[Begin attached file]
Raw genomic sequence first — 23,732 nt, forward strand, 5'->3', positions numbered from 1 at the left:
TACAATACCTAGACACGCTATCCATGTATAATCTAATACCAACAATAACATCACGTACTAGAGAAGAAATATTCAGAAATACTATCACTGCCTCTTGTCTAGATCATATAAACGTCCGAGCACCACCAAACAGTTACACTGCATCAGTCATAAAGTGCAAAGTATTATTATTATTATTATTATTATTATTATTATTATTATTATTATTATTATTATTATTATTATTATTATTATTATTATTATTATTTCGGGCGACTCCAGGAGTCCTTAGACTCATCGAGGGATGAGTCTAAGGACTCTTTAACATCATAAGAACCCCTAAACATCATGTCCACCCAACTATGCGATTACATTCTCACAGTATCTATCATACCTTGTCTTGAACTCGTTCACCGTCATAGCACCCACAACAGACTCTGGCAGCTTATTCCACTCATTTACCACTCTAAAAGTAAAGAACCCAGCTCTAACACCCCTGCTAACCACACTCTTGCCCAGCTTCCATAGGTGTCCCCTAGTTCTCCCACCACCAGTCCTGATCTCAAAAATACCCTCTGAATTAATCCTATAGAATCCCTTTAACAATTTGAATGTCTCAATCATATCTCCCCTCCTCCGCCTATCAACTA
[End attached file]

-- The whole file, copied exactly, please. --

Raw genomic sequence first — 23,732 nt, forward strand, 5'->3', positions numbered from 1 at the left:
TACAATACCTAGACACGCTATCCATGTATAATCTAATACCAACAATAACATCACGTACTAGAGAAGAAATATTCAGAAATACTATCACTGCCTCTTGTCTAGATCATATAAACGTCCGAGCACCACCAAACAGTTACACTGCATCAGTCATAAAGTGCAAAGTATTATTATTATTATTATTATTATTATTATTATTATTATTATTATTATTATTATTATTATTATTATTATTATTATTATTATTATTTCGGGCGACTCCAGGAGTCCTTAGACTCATCGAGGGATGAGTCTAAGGACTCTTTAACATCATAAGAACCCCTAAACATCATGTCCACCCAACTATGCGATTACATTCTCACAGTATCTATCATACCTTGTCTTGAACTCGTTCACCGTCATAGCACCCACAACAGACTCTGGCAGCTTATTCCACTCATTTACCACTCTAAAAGTAAAGAACCCAGCTCTAACACCCCTGCTAACCACACTCTTGCCCAGCTTCCATAGGTGTCCCCTAGTTCTCCCACCACCAGTCCTGATCTCAAAAATACCCTCTGAATTAATCCTATAGAATCCCTTTAACAATTTGAATGTCTCAATCATATCTCCCCTCCTCCGCCTATCAACTA